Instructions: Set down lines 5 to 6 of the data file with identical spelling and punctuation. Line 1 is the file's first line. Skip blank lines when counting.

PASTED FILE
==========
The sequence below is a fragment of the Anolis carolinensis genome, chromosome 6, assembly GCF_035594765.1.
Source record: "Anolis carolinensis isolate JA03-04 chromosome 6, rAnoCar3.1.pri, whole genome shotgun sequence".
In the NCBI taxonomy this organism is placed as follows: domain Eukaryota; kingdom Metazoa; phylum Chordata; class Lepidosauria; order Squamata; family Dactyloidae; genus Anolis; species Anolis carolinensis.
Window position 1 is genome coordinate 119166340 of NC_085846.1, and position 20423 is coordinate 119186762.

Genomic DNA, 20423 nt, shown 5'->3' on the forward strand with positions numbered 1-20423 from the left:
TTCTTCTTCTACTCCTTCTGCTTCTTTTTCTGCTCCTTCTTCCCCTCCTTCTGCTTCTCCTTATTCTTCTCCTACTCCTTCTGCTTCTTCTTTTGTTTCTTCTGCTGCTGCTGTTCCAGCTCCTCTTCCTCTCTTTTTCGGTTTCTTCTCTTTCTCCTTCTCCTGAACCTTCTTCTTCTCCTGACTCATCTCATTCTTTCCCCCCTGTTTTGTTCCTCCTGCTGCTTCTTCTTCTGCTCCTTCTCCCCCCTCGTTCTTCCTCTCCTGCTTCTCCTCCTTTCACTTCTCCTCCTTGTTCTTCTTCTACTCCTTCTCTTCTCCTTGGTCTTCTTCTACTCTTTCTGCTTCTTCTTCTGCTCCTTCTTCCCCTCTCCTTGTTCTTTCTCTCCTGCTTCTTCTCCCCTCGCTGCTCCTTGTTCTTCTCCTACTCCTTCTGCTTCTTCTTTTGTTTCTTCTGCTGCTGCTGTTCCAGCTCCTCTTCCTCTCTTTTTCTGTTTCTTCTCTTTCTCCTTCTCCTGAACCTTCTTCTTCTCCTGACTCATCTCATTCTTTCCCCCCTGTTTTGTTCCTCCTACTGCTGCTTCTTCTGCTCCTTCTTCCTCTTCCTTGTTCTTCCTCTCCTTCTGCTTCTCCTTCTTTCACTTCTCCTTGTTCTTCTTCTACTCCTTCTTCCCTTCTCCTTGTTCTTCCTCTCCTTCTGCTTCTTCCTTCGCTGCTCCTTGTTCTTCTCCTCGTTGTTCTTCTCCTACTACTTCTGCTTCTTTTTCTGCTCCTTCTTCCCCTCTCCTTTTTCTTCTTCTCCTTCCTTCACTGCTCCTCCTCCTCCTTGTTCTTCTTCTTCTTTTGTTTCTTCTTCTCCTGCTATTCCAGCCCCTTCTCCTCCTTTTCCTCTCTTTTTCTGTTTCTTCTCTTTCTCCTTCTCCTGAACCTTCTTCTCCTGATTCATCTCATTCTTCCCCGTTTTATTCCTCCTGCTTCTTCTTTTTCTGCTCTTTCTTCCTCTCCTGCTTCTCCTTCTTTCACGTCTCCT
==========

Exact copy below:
Genomic DNA, 20423 nt, shown 5'->3' on the forward strand with positions numbered 1-20423 from the left:
TTCTTCTTCTACTCCTTCTGCTTCTTTTTCTGCTCCTTCTTCCCCTCCTTCTGCTTCTCCTTATTCTTCTCCTACTCCTTCTGCTTCTTCTTTTGTTTCTTCTGCTGCTGCTGTTCCAGCTCCTCTTCCTCTCTTTTTCGGTTTCTTCTCTTTCTCCTTCTCCTGAACCTTCTTCTTCTCCTGACTCATCTCATTCTTTCCCCCCTGTTTTGTTCCTCCTGCTGCTTCTTCTTCTGCTCCTTCTCCCCCCTCGTTCTTCCTCTCCTGCTTCTCCTCCTTTCACTTCTCCTCCTTGTTCTTCTTCTACTCCTTCTCTTCTCCTTGGTCTTCTTCTACTCTTTCTGCTTCTTCTTCTGCTCCTTCTTCCCCTCTCCTTGTTCTTTCTCTCCTGCTTCTTCTCCCCTCGCTGCTCCTTGTTCTTCTCCTACTCCTTCTGCTTCTTCTTTTGTTTCTTCTGCTGCTGCTGTTCCAGCTCCTCTTCCTCTCTTTTTCTGTTTCTTCTCTTTCTCCTTCTCCTGAACCTTCTTCTTCTCCTGACTCATCTCATTCTTTCCCCCCTGTTTTGTTCCTCCTACTGCTGCTTCTTCTGCTCCTTCTTCCTCTTCCTTGTTCTTCCTCTCCTTCTGCTTCTCCTTCTTTCACTTCTCCTTGTTCTTCTTCTACTCCTTCTTCCCTTCTCCTTGTTCTTCCTCTCCTTCTGCTTCTTCCTTCGCTGCTCCTTGTTCTTCTCCTCGTTGTTCTTCTCCTACTACTTCTGCTTCTTTTTCTGCTCCTTCTTCCCCTCTCCTTTTTCTTCTTCTCCTTCCTTCACTGCTCCTCCTCCTCCTTGTTCTTCTTCTTCTTTTGTTTCTTCTTCTCCTGCTATTCCAGCCCCTTCTCCTCCTTTTCCTCTCTTTTTCTGTTTCTTCTCTTTCTCCTTCTCCTGAACCTTCTTCTCCTGATTCATCTCATTCTTCCCCGTTTTATTCCTCCTGCTTCTTCTTTTTCTGCTCTTTCTTCCTCTCCTGCTTCTCCTTCTTTCACGTCTCCT